- Opossums are great at swimming and climbing, and they can make their way onto roofs and into homes, where they will chew and scratch on insulation, siding, gutters, and more.
- The average lifespan of an opossum is only one to two years.
- Good news! Opossums don’t transmit rabies, but they can spread fleas which is terrible news for your pets. And they can also transmit diseases, which is bad news for you and your family.
- Signs that you have opossums living in your home or on your property include damaged gardens, nests in trees, chewed-up insulation, air ducts, or drywall, musty odors, and food scraps.
How to get rid of opossums in your home and garden
Opossums are solitary animals, meaning they fly solo except during breeding season or when a female is carrying her young. An opossum’s search for food may lead it to your home or garden, so the best way to keep them out is to deter them by picking up fallen fruit, eliminating debris, and bringing pet food in at night.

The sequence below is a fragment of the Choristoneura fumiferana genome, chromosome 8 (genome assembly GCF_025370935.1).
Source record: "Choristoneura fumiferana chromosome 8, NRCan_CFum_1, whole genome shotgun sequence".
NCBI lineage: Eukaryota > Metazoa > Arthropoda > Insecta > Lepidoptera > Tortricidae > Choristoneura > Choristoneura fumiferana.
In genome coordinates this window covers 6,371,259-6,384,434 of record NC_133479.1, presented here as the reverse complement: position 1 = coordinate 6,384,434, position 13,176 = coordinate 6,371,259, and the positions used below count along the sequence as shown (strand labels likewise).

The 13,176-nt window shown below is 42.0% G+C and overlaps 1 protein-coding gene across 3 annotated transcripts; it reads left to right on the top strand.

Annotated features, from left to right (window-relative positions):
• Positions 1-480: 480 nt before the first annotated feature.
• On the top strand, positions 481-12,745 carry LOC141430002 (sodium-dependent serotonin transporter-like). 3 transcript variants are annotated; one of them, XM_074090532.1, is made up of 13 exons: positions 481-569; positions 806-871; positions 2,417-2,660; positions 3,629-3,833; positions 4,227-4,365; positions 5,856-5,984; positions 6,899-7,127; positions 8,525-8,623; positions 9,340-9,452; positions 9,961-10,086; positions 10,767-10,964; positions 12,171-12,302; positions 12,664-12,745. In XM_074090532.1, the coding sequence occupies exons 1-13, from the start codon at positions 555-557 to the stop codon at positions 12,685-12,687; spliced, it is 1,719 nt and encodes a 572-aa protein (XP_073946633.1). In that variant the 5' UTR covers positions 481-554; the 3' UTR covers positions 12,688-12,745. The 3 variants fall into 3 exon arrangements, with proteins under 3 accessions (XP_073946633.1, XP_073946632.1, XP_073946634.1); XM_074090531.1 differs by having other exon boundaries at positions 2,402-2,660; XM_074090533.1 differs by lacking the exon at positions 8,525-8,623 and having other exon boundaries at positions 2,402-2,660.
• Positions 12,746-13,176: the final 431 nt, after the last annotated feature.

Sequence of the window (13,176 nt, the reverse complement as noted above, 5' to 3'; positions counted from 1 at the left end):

Opossums pose very few threats to people, but they should still not be handled by homeowners. It’s recommended that you contact a local professional opossum trapping and removal company. Interstate Pest Management can safely and humanely remove opossums on your property and offer tips to help keep them from coming back.
Many people think raccoons are cute because of their bandit-like faces, and there are even social media accounts dedicated to raccoon memes! Just don’t forget that these clever, nocturnal mammals are nuisance pests, not pets. In fact, here in Oregon and Washington State, it is illegal to keep a raccoon as a pet. Learn more about raccoon behavior, including whether or not they’re dangerous, what they eat, where they live, and how to get rid of raccoons in your home and on your property.
Ten facts about raccoons
- Raccoons have made their homes in more urban areas because of a lack of predators and close proximity to food.
- Raccoons are adaptable creatures, and they can make their dens anywhere. In homes, raccoons live in attics, crawl spaces, and underneath porches. And unfortunately, they can cause damage to your home and property using their strong teeth and claws.